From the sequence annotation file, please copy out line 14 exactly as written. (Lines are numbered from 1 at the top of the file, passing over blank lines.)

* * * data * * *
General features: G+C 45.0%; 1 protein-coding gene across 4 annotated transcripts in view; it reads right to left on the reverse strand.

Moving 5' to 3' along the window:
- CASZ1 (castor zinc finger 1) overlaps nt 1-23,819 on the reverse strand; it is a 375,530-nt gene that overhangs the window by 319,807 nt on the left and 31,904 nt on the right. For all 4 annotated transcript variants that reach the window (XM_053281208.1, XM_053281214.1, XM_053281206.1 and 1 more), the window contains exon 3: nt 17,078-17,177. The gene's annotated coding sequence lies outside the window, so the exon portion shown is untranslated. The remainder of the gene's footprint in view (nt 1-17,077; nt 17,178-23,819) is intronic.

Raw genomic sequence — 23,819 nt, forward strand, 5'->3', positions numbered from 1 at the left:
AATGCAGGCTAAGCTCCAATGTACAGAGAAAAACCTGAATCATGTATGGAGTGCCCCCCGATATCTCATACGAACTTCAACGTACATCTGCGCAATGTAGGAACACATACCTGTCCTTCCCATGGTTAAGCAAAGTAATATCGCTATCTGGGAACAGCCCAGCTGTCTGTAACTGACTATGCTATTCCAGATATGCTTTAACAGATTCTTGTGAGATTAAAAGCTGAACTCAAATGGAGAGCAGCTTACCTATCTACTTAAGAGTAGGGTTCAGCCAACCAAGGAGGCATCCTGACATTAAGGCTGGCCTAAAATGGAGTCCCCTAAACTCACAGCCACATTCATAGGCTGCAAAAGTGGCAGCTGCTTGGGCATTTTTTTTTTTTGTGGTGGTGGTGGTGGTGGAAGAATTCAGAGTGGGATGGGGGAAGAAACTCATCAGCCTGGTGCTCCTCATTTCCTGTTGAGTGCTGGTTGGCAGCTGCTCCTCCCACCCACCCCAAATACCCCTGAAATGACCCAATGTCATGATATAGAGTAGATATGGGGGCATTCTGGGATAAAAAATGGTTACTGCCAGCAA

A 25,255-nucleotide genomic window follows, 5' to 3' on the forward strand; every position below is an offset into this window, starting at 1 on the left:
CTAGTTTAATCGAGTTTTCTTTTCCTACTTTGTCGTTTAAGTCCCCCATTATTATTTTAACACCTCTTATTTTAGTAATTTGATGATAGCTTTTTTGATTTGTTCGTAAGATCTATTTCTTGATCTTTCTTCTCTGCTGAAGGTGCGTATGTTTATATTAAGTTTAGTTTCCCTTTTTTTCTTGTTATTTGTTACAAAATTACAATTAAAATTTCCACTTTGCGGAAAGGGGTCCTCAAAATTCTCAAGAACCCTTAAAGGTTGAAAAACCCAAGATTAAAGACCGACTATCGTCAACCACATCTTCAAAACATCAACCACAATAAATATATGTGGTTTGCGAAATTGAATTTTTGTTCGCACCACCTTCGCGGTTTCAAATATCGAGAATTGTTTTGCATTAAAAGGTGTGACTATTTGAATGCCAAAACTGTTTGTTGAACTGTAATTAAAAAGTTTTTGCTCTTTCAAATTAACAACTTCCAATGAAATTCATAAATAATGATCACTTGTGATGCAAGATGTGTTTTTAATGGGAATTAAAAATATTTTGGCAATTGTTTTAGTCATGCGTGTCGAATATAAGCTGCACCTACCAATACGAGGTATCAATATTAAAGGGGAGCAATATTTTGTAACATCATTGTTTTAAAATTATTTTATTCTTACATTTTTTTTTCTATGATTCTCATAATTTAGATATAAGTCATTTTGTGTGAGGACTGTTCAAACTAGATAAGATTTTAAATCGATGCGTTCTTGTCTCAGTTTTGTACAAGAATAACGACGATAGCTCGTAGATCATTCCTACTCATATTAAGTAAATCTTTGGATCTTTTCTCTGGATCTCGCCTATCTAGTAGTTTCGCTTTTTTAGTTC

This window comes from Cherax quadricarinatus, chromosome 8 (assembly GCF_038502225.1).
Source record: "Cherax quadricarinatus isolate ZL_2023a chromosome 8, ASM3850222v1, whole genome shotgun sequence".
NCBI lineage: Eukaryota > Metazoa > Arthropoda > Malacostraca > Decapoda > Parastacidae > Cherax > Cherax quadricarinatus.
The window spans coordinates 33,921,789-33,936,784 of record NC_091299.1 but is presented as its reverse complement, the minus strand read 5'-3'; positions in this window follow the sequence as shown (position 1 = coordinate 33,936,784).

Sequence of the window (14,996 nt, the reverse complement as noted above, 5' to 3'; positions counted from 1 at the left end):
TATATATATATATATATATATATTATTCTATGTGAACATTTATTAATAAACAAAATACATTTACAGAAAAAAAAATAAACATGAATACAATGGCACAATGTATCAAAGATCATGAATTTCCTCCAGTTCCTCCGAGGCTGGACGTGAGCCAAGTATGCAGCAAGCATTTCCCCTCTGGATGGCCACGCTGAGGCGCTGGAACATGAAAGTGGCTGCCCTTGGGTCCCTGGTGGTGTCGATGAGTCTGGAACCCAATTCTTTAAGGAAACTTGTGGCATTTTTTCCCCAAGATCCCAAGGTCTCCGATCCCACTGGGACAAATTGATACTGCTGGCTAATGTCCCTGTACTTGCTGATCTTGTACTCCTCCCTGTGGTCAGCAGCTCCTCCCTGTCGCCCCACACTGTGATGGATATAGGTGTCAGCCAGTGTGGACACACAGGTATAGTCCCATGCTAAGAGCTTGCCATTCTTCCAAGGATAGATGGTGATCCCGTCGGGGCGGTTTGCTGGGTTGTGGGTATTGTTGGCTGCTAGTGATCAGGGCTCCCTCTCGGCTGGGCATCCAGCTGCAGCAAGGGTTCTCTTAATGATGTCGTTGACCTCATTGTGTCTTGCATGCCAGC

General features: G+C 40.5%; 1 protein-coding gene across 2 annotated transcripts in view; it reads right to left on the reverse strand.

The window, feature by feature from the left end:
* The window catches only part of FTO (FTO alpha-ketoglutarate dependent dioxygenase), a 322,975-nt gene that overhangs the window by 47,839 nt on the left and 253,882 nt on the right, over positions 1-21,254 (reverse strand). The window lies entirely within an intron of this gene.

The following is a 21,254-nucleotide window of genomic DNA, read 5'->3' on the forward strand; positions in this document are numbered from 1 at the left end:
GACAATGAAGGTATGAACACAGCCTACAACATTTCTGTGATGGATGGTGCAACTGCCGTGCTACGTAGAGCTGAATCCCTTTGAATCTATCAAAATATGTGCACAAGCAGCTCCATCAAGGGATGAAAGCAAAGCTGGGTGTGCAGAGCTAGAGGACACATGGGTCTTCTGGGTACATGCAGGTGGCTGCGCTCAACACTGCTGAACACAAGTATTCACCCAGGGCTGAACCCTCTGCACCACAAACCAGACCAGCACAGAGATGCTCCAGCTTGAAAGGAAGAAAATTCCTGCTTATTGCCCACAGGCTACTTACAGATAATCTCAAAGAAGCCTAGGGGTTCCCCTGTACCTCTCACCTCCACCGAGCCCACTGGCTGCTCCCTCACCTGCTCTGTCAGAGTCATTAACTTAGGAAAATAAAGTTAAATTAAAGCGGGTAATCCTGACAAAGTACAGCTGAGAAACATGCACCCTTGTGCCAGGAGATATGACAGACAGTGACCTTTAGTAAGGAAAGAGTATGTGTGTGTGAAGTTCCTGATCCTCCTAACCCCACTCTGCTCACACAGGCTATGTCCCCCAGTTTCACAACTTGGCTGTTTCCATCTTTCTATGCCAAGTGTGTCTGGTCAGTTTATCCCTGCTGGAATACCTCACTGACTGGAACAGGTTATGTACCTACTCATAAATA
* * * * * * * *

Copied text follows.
General features: G+C 40.5%; 1 protein-coding gene across 2 annotated transcripts in view; it reads right to left on the reverse strand.